With Love season 1 review – so much love, so little time

December 13, 2021
Dempsey Pillot 0
Amazon Prime, Streaming Service, TV, TV Reviews
4

Summary

Without even counting its unique concept, its relatability, or its beautifully flawed characters, With Love is simply a love letter to life that any modern family will enjoy.

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4

Summary

Without even counting its unique concept, its relatability, or its beautifully flawed characters, With Love is simply a love letter to life that any modern family will enjoy.

This review of With Love season 1 is spoiler-free.


Before he died, Garry Mashall made a trilogy of films set during the holidays. While they went on to make a ton of money, none of them were inherently good, nor did they feature people who felt real. 

In Amazon Prime’s newest original series With Love, there’s a similar concept at play, but I think it’s ultimately more successful because it’s actually got heart, relatable humor, and a more believable sense of human connection.

Created by Gloria Calderón Kellett, who channeled the Latinx zeitgeist perfectly with One Day At A Time, the series follows the lives of two siblings, their family, lovers, and friends over the course of five different holidays in the span of one year.

By definition, it is an extremely limited series, consisting of only five episodes. Could it have been a bit longer? Absolutely. There are moments in the final two episodes that feel rushed for the sake of sticking to the show’s concept. For instance, there’s a fantastic montage in episode four that condenses a lot of moments I was honestly excited to see play out in real-time. Even the added epilogue feels rushed. Considering how the episode count in streaming series has slowly been dwindling over the years, I’m not surprised at how short the overarching story is. Because the show only deals with an immediate group of people, it works. If anything, the short length will just make audiences want to spend more time with these characters, and probably even bring forth a second season.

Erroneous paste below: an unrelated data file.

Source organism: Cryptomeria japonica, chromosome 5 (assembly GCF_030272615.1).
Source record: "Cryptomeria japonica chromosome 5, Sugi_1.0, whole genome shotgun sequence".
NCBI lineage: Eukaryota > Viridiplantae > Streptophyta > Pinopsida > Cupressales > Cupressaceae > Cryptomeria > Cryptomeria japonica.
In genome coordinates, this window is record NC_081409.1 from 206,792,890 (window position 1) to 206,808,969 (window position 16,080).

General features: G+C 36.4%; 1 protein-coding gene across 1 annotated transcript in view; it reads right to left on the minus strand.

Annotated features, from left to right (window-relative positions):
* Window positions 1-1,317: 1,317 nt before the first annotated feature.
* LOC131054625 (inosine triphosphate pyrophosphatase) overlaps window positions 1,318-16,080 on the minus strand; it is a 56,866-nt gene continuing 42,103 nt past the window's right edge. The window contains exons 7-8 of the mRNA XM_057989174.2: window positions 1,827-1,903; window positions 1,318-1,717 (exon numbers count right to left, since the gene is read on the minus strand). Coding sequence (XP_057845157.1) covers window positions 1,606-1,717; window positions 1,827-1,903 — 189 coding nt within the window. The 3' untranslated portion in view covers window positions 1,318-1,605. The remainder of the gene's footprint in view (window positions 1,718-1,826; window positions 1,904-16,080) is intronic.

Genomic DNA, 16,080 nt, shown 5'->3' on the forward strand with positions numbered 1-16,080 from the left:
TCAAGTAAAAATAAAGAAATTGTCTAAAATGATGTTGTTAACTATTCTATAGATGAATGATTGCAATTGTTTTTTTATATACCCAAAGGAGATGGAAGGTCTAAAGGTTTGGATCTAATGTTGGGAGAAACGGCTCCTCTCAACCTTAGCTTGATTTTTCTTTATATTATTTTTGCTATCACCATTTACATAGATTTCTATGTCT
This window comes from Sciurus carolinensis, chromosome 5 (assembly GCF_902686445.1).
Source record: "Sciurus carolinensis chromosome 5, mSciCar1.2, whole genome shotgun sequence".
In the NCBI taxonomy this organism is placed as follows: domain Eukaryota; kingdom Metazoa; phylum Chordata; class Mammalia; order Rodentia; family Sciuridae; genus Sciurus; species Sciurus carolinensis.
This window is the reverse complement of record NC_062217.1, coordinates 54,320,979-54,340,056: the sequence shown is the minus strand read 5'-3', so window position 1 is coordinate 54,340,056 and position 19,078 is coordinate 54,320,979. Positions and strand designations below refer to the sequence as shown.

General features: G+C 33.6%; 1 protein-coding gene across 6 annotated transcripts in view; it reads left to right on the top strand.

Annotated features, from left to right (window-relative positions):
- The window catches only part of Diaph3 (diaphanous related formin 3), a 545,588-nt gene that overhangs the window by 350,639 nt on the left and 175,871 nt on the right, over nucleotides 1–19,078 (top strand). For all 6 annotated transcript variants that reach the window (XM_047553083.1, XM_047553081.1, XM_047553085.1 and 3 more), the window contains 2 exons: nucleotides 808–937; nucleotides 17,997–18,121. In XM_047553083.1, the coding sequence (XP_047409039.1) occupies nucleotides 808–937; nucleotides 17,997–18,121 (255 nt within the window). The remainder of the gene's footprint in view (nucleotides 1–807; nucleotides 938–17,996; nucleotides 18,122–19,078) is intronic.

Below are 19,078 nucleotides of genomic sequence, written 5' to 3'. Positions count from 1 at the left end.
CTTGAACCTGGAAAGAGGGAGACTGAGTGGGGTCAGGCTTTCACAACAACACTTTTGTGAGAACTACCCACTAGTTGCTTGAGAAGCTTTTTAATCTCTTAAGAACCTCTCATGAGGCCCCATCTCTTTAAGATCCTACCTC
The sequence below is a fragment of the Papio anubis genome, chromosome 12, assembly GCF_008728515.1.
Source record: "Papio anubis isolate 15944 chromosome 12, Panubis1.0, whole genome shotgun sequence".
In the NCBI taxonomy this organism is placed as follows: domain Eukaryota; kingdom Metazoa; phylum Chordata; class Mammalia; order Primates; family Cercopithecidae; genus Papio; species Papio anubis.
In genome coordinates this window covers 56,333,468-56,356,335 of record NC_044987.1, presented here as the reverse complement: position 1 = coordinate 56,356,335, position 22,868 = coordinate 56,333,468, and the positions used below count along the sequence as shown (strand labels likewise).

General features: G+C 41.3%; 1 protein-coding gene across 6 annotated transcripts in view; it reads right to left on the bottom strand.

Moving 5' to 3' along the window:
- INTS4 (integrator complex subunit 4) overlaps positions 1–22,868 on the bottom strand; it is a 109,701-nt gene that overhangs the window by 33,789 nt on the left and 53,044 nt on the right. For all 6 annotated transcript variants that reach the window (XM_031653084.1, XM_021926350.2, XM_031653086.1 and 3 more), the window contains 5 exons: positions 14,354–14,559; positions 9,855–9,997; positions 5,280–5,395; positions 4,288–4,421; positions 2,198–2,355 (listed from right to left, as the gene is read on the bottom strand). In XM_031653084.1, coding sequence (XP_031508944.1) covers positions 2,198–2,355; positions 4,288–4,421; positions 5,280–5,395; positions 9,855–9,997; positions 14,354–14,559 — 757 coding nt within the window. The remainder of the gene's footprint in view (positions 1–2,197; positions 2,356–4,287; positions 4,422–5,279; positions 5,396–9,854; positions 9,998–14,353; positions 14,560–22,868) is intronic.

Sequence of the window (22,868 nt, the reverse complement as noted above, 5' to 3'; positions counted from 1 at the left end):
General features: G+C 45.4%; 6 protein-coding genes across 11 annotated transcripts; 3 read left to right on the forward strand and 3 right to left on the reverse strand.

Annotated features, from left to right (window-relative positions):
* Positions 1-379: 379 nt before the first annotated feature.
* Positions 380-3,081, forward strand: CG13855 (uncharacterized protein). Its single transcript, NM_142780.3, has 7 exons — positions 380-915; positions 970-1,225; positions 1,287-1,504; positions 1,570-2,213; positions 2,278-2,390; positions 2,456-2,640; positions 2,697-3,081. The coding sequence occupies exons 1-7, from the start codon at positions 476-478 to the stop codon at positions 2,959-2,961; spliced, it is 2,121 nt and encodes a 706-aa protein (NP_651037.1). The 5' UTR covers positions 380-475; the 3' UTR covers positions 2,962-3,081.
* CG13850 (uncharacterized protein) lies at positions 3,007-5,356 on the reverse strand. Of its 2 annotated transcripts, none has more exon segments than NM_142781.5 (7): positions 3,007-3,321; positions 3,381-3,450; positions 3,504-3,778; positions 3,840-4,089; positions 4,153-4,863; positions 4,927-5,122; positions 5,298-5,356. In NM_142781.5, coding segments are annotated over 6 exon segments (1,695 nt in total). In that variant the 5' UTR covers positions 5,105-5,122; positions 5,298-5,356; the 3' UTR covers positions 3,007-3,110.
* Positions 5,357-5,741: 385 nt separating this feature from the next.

Speaking of the characters, the ensemble is great; so is the acting. Funnily enough, Calderón Kellett sneaks herself in as the family’s outgoing aunt and she has some scene-stealing moments too. Overall though, there were moments where I felt certain characters got too much attention, and other plotlines suffered as a result. There’s this one character, played by Desmond Chaim, who initially annoyed me. He plays an overly confident friend of the family. However, by the end, he actually grew on me. Sadly, he doesn’t get a good sendoff as his story arc is ultimately left incomplete.

Conversely, there’s a trans character named Sol — she’s one of the cousins in the family — whose relationship is too “sunny” at times, and whose arc I felt ended a bit too early as a result. It’s incredible to see such great representation, with actual trans actress Isis King playing the role; however, it felt to me as if the writers tried to avoid giving her character too much conflict. I personally would have loved to see her character get into more fights with her significant other. I could totally see the writers leaving that tension on the table for a possible season two.

One of my favorite things about the series was how it subverts your expectations sometimes, despite being cliched at others. For example, viewers will see certain events coming from a mile away. We can thank the romantic comedy genre, in general, for that. However, the primary couple that the series focuses on gets together and breaks apart in the most unexpected ways. From one episode to the next they go from strangers to lovers, and vice versa. In other words, the series uses its gimmick of taking place at different points in time throughout the year to its benefit, which sometimes (and smartly) results in the audience’s awe.

Now I’d be lying if I said With Love was perfect, but it’s not. Neither is any romance. And Calderón Kellett’s understanding of that makes it all the more meaningful. For a show with Love in the title, it’s just as much about life — the hows, the whys, but most importantly the whats — because if we don’t know what’s worth living for, then we sure as hell don’t know what’s worth loving either.

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